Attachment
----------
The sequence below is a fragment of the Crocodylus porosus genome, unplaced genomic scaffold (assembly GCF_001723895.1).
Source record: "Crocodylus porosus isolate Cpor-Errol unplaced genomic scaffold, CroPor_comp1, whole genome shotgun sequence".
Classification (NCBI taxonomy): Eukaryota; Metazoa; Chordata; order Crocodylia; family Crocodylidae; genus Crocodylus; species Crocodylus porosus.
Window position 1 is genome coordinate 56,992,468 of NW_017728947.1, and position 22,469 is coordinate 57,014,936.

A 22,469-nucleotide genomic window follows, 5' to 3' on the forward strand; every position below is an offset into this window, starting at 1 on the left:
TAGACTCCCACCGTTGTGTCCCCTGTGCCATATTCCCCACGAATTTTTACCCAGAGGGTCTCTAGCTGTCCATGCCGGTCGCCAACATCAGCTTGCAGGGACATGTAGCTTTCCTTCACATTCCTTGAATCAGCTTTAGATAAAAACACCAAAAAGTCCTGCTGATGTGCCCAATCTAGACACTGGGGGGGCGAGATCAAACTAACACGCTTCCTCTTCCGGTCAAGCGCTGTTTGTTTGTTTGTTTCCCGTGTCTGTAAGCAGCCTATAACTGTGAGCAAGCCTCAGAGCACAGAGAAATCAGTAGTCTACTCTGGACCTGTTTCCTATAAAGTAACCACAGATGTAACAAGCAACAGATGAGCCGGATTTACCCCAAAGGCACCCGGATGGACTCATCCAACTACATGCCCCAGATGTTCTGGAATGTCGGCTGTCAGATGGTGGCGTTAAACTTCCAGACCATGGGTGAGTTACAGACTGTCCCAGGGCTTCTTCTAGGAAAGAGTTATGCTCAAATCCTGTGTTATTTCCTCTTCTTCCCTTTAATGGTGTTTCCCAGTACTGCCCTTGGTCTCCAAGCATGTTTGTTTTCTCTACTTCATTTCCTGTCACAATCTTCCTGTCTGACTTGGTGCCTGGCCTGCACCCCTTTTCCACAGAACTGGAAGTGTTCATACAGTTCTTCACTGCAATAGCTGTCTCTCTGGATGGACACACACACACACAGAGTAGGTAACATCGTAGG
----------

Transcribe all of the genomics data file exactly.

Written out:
The sequence below is a fragment of the Crocodylus porosus genome, unplaced genomic scaffold (assembly GCF_001723895.1).
Source record: "Crocodylus porosus isolate Cpor-Errol unplaced genomic scaffold, CroPor_comp1, whole genome shotgun sequence".
Classification (NCBI taxonomy): Eukaryota; Metazoa; Chordata; order Crocodylia; family Crocodylidae; genus Crocodylus; species Crocodylus porosus.
Window position 1 is genome coordinate 56,992,468 of NW_017728947.1, and position 22,469 is coordinate 57,014,936.

A 22,469-nucleotide genomic window follows, 5' to 3' on the forward strand; every position below is an offset into this window, starting at 1 on the left:
TAGACTCCCACCGTTGTGTCCCCTGTGCCATATTCCCCACGAATTTTTACCCAGAGGGTCTCTAGCTGTCCATGCCGGTCGCCAACATCAGCTTGCAGGGACATGTAGCTTTCCTTCACATTCCTTGAATCAGCTTTAGATAAAAACACCAAAAAGTCCTGCTGATGTGCCCAATCTAGACACTGGGGGGGCGAGATCAAACTAACACGCTTCCTCTTCCGGTCAAGCGCTGTTTGTTTGTTTGTTTCCCGTGTCTGTAAGCAGCCTATAACTGTGAGCAAGCCTCAGAGCACAGAGAAATCAGTAGTCTACTCTGGACCTGTTTCCTATAAAGTAACCACAGATGTAACAAGCAACAGATGAGCCGGATTTACCCCAAAGGCACCCGGATGGACTCATCCAACTACATGCCCCAGATGTTCTGGAATGTCGGCTGTCAGATGGTGGCGTTAAACTTCCAGACCATGGGTGAGTTACAGACTGTCCCAGGGCTTCTTCTAGGAAAGAGTTATGCTCAAATCCTGTGTTATTTCCTCTTCTTCCCTTTAATGGTGTTTCCCAGTACTGCCCTTGGTCTCCAAGCATGTTTGTTTTCTCTACTTCATTTCCTGTCACAATCTTCCTGTCTGACTTGGTGCCTGGCCTGCACCCCTTTTCCACAGAACTGGAAGTGTTCATACAGTTCTTCACTGCAATAGCTGTCTCTCTGGATGGACACACACACACACAGAGTAGGTAACATCGTAGG